At the lowest concentrations of 2.5%, the nanoparticles were well separated; thus, the isolated nanoparticles exhibited simple diffusion, unhindered by the presence of other nanoparticles. At the highest concentration of 42%, all polymer chains were practically in direct contact with the nanoparticles; thus, the response was solely from nanoparticles with overlapping bound chains. The composite with 28% nanoparticles presented a rather “hyperdiffusive” (faster than diffusion) behavior but with faster nanoparticle relaxation times. The samples with intermediate concentrations of 8% and 17% presented the features of both dilute and concentrated polymer-nanoparticle composites. The XPCS data are plotted in Fig. 1a and 1b.

At high concentrations, the nanoparticles served as both fillers for the resulting polymer nanocomposites and probes for the viscoelasticity of the surrounding polymer medium. The slow particle motion allowed the observation of reinforcement in the nanocomposites from the “eyes” of the nanoparticles. The results from XPCS as well as rheological measurements showed that the nanoparticles unexpectedly remain mobile at high concentrations whereas the elastic modulus of the composites increases by three orders of magnitude (Fig. 1c). Such decoupling of polymer and nanoparticle dynamics has not been reported before and should lead to new experiments and simulations with potentially novel findings. These results call for revising the current thinking on both the reinforcement mechanism in polymer nanocomposites and nanoparticle motion in reinforced polymers.  — Joseph E. Harmon

See: Erkan Senses1,2*, Suresh Narayanan3, Yimin Mao1,2, and Antonio Faraone1**, “Nanoscale Particle Motion in Attractive Polymer Nanocomposites,” Phys. Rev. Lett. 119, 237801 (2017). DOI: 10.1103/PhysRevLett.119.237801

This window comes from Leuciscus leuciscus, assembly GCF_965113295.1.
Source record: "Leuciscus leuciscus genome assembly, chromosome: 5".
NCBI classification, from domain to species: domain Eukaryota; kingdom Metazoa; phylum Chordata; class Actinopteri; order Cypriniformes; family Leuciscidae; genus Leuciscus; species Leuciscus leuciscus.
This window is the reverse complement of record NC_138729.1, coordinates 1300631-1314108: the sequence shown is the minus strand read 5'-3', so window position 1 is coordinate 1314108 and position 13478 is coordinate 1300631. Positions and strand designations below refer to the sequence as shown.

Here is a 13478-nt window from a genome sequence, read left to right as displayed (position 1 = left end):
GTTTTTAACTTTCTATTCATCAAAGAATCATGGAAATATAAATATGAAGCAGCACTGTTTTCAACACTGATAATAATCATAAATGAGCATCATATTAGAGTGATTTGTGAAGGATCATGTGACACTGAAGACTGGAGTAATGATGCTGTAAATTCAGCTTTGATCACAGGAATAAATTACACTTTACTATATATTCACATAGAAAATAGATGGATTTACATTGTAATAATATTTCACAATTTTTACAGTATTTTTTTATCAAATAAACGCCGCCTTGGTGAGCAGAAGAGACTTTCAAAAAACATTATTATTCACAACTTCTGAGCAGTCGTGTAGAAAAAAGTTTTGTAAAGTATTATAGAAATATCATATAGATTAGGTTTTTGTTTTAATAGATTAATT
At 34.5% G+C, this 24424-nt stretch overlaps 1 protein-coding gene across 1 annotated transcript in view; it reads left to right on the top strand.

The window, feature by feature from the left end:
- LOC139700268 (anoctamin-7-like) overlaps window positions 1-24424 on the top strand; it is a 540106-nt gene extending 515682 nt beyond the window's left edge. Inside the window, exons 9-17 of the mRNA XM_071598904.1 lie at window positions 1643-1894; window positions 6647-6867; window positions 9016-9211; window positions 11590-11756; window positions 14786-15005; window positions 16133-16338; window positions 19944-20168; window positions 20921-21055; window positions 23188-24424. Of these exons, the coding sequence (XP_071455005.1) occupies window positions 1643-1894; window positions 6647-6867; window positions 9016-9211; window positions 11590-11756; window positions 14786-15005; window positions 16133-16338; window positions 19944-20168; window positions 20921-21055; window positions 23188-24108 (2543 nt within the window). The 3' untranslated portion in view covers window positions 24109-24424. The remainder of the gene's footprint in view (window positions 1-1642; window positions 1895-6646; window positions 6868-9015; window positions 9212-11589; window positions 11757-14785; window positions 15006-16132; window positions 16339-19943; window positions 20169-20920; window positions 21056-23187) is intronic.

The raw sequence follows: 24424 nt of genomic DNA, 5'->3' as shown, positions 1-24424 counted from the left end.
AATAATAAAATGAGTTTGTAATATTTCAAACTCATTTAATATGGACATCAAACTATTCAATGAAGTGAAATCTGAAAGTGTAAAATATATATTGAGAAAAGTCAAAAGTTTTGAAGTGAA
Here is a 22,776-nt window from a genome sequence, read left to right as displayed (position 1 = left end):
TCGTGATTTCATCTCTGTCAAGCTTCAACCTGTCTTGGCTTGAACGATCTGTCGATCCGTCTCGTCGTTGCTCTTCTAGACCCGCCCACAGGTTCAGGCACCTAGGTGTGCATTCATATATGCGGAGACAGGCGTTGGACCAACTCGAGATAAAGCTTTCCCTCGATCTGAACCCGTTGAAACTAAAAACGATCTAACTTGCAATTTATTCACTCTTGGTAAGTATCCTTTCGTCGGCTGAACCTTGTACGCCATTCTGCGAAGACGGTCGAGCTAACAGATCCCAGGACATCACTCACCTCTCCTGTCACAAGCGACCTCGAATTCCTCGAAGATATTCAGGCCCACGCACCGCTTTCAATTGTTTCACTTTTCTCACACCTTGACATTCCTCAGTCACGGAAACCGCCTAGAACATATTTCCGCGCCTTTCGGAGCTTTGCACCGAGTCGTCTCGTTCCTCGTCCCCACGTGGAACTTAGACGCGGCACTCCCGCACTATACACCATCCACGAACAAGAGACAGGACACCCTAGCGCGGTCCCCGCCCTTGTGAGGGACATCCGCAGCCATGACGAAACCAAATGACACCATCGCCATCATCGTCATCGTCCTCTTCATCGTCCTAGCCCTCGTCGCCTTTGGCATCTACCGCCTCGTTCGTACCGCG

Author affiliations: 1National Institute of Standards and Technology, 2University of Maryland, 3Argonne National Laboratory Present address: Koc University (Turkey)

Correspondence: *, **

This work used resources of the Advanced Photon Source, a U.S. DOE Office of Science User Facility operated for the DOE Office of Science by Argonne National Laboratory under Contract No. DE-AC02-06CH11357.

Argonne National Laboratory seeks solutions to pressing national problems in science and technology. The nation's first national laboratory, Argonne conducts leading-edge basic and applied scientific research in virtually every scientific discipline. Argonne researchers work closely with researchers from hundreds of companies, universities, and federal, state and municipal agencies to help them solve their specific problems, advance America's scientific leadership and prepare the nation for a better future. With employees from more than 60 nations, Argonne is managed by UChicago Argonne, LLC for the U.S. Department of Energy's Office of Science.

The U.S. Department of Energy's Office of Science is the single largest supporter of basic research in the physical sciences in the United States and is working to address some of the most pressing challenges of our time. For more information, visit the Office of Science website.

Published Date
Last Updated